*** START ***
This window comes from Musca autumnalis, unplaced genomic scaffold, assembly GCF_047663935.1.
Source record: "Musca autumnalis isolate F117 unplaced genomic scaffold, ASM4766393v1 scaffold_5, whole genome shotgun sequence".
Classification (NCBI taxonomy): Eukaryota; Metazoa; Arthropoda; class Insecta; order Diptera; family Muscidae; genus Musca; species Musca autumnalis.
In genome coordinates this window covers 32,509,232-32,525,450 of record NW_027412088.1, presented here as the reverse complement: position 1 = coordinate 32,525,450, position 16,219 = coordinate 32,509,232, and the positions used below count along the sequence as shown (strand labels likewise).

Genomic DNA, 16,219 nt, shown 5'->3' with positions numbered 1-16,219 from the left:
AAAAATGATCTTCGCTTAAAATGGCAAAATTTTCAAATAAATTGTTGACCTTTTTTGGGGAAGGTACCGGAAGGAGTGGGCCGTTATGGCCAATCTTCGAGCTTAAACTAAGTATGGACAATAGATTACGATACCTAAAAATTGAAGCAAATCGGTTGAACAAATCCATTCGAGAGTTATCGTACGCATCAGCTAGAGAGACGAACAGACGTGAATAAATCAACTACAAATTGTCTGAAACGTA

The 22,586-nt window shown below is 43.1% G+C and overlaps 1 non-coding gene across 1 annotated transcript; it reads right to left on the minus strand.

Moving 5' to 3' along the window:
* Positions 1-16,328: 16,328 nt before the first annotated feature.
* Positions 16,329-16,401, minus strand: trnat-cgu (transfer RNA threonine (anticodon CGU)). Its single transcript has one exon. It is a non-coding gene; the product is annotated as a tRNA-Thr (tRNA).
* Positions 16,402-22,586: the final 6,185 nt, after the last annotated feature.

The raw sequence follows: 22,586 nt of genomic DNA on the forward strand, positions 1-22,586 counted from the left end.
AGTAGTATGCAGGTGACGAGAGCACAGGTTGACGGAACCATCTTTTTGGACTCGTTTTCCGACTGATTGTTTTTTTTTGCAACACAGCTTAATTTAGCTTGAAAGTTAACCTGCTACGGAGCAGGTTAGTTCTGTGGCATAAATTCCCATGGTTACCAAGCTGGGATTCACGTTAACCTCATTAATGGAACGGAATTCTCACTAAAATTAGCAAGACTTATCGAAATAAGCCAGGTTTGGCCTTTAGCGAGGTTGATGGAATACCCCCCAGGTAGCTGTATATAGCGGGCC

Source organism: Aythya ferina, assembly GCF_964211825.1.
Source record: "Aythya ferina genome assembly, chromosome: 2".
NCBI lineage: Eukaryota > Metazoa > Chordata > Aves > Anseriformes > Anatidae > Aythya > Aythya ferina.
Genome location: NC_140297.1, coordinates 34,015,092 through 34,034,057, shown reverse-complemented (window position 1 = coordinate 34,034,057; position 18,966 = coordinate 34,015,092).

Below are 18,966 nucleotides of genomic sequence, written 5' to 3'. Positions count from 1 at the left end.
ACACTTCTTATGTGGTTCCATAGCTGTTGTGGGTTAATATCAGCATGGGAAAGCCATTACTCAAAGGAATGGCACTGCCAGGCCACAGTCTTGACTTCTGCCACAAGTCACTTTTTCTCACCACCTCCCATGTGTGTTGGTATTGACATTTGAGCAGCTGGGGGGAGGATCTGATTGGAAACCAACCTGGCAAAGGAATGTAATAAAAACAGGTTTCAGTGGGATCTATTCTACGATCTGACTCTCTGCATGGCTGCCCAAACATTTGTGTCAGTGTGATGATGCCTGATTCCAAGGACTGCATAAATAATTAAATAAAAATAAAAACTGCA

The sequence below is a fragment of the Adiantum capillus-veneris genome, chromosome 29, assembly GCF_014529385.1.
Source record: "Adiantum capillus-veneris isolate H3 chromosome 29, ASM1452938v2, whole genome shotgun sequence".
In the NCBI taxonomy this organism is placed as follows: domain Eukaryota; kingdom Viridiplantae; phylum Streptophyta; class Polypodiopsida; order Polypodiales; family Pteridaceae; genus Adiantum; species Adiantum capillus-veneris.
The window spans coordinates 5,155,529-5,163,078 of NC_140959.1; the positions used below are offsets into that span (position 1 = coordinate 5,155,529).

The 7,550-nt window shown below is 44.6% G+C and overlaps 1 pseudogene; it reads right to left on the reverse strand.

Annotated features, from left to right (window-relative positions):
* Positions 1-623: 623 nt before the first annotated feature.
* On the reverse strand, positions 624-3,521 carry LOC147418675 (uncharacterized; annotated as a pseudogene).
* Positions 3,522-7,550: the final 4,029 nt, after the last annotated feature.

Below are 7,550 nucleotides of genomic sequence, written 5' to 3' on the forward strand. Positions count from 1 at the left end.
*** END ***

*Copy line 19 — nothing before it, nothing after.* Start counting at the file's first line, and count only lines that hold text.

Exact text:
ACACTTCTTATGTGGTTCCATAGCTGTTGTGGGTTAATATCAGCATGGGAAAGCCATTACTCAAAGGAATGGCACTGCCAGGCCACAGTCTTGACTTCTGCCACAAGTCACTTTTTCTCACCACCTCCCATGTGTGTTGGTATTGACATTTGAGCAGCTGGGGGGAGGATCTGATTGGAAACCAACCTGGCAAAGGAATGTAATAAAAACAGGTTTCAGTGGGATCTATTCTACGATCTGACTCTCTGCATGGCTGCCCAAACATTTGTGTCAGTGTGATGATGCCTGATTCCAAGGACTGCATAAATAATTAAATAAAAATAAAAACTGCA